Immigration Nation

The United States is a country with a checkered past with regards to immigration. From Columbus’s treatment of Native Americans to the border wall, this country has both been attacked by migrants and then attacked migrants. The world currently lives in a refugee crisis, where people seeking a peaceful place to live away from the persecution of their own countries have fled to parts of the world that don’t want them. In Mohsin Hamid’s Exit West, this is taken to a new extreme when magical doors appear around the globe that transport migrants away from their home countries. This allows the migration process to speed up rapidly, and simultaneously the discrimination against them to rise.

Why does this discrimination exist? Why have immigrants turned themselves into natives, and now discriminate against others who are trying to do what they once did? It boils down to a few things: nativism and “the other”. In Exit West, this appears when some of the Londoners protest the influx of migrants in Chapter 7. This is an example of nativism, and its existence in the United States is oddly paradoxical. Since it is a nation made of mostly immigrants, how can nativism exist? Wouldn’t the nativism necessarily persecute those who are promoting it the most?

The idea of “the other” is also prevalent in both Exit West and the current refugee crisis. In the novel, the London government plans to set up a “halo city” for the migrants. By separating the migrants from “regular” Londoners, they inherently “otherize” them. “The other” also embodies why the nativist mob exists in the first place: they are fearful of the changing landscape of their city and what the migrants might bring with them (culture, violence…), resulting in acts of violence.

Nativism and “the other” are powerful forces acting on everybody. People are fearful of that which is different, so violence occurs. The solution is to find, through conversation, that the two sides are, in reality, not all that different.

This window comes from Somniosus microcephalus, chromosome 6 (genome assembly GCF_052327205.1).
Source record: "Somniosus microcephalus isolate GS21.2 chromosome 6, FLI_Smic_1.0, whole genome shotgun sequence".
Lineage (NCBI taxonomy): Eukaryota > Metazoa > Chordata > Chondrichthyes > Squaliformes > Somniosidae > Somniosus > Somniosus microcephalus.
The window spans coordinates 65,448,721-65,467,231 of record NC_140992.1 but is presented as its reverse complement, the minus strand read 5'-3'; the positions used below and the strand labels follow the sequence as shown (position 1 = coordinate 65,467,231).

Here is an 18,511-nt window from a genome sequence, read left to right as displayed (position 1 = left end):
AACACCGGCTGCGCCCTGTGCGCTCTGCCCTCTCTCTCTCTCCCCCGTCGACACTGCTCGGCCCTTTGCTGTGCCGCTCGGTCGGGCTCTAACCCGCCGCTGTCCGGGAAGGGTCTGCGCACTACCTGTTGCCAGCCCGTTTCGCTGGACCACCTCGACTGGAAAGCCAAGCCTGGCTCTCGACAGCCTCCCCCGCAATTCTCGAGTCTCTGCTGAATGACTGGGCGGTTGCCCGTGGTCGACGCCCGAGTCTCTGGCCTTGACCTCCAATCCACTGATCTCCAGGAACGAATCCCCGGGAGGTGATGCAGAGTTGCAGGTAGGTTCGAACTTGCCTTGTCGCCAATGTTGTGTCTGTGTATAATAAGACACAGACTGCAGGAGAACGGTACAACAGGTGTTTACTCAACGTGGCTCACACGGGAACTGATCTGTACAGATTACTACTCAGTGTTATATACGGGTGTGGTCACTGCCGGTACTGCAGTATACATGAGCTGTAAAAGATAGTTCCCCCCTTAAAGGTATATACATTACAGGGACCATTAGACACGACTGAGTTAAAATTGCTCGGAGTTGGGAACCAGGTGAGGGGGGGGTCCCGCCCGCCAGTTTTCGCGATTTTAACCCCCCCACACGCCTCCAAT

What Does Love Mean to Meursault?

The meaning of love is something that humans struggle with, and trying to find it usually results in one person in the back yelling out “42!” to end the discussion. But, in Camus’ The Stranger, Meursault takes a different approach.

“…she asked me if I loved her. I told her it didn’t mean anything but that I didn’t think so.”

The Stranger, Page 35

He appears to reject the concept of the discussion altogether, describing it as meaningless. In other words, he does not debate the meaning of love, instead he argues that there really is no meaning. Meursault describes the world with a flat, blank, tone, and this is the same approach he takes to love.

“…Marie came by to see me and asked me if I wanted to marry her. I said it didn’t make any difference to me and that we could if she wanted to. Then she wanted to know if I loved her. I answered the same way I had last time, that it didn’t mean anything but that I probably didn’t love her. ‘So why marry me, then?”…Then she pointed out that marriage was a serious thing. I said ‘No’.”

The Stranger, Page 42

Expanding on what he said earlier, Meursault continues to avoid discussing love at any length, simply staying noncommittal. He pins the decisions on Marie instead of contributing his own input.

The real question is “Why?”. Why does Meursault believe the way he does? I believe that something happened to Meursault earlier in his life to make him the way that he is: noncommittal, perpetually neutral, an “outsider”, and appearing to be devoid of emotion and love. An event in his life made him commit to a person or a relationship for a long period of time, and then that person betrayed him. That left Meursault emotionless, cynical, and afraid of commitment.

I think that even though Meursault appears to the other characters and to the reader as a neutral body, simply going through life on one note, he has emotions that he has simply buried (and continues to bury as they come up). To Meursault, love means self-reflection and digging up his old memories and reliving them. Therefore, expresses to others that love is foreign and meaningless instead of confronting his true feelings.